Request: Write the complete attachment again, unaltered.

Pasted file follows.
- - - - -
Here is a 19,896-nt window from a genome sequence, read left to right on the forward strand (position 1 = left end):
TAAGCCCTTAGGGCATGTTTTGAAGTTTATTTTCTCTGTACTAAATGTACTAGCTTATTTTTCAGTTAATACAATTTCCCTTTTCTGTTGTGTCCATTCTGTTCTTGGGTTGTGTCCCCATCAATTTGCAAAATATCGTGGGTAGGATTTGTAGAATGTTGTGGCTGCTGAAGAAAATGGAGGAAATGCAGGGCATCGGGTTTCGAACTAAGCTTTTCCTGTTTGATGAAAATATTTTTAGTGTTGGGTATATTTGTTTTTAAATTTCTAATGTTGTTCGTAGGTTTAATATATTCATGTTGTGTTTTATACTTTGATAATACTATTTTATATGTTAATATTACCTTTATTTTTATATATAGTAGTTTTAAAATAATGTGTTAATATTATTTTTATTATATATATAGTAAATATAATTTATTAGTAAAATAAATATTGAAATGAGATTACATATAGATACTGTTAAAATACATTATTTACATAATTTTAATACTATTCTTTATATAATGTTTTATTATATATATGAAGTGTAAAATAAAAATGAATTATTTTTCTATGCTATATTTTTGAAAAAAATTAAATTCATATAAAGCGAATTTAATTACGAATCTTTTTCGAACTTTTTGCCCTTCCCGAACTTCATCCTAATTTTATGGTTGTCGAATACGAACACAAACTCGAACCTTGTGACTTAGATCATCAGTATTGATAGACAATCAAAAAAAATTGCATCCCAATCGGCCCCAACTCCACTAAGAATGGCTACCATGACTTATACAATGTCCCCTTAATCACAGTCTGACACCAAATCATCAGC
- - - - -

Here is a 19,896-nt window from a genome sequence, read left to right on the forward strand (position 1 = left end):
TAAGCCCTTAGGGCATGTTTTGAAGTTTATTTTCTCTGTACTAAATGTACTAGCTTATTTTTCAGTTAATACAATTTCCCTTTTCTGTTGTGTCCATTCTGTTCTTGGGTTGTGTCCCCATCAATTTGCAAAATATCGTGGGTAGGATTTGTAGAATGTTGTGGCTGCTGAAGAAAATGGAGGAAATGCAGGGCATCGGGTTTCGAACTAAGCTTTTCCTGTTTGATGAAAATATTTTTAGTGTTGGGTATATTTGTTTTTAAATTTCTAATGTTGTTCGTAGGTTTAATATATTCATGTTGTGTTTTATACTTTGATAATACTATTTTATATGTTAATATTACCTTTATTTTTATATATAGTAGTTTTAAAATAATGTGTTAATATTATTTTTATTATATATATAGTAAATATAATTTATTAGTAAAATAAATATTGAAATGAGATTACATATAGATACTGTTAAAATACATTATTTACATAATTTTAATACTATTCTTTATATAATGTTTTATTATATATATGAAGTGTAAAATAAAAATGAATTATTTTTCTATGCTATATTTTTGAAAAAAATTAAATTCATATAAAGCGAATTTAATTACGAATCTTTTTCGAACTTTTTGCCCTTCCCGAACTTCATCCTAATTTTATGGTTGTCGAATACGAACACAAACTCGAACCTTGTGACTTAGATCATCAGTATTGATAGACAATCAAAAAAAATTGCATCCCAATCGGCCCCAACTCCACTAAGAATGGCTACCATGACTTATACAATGTCCCCTTAATCACAGTCTGACACCAAATCATCAGC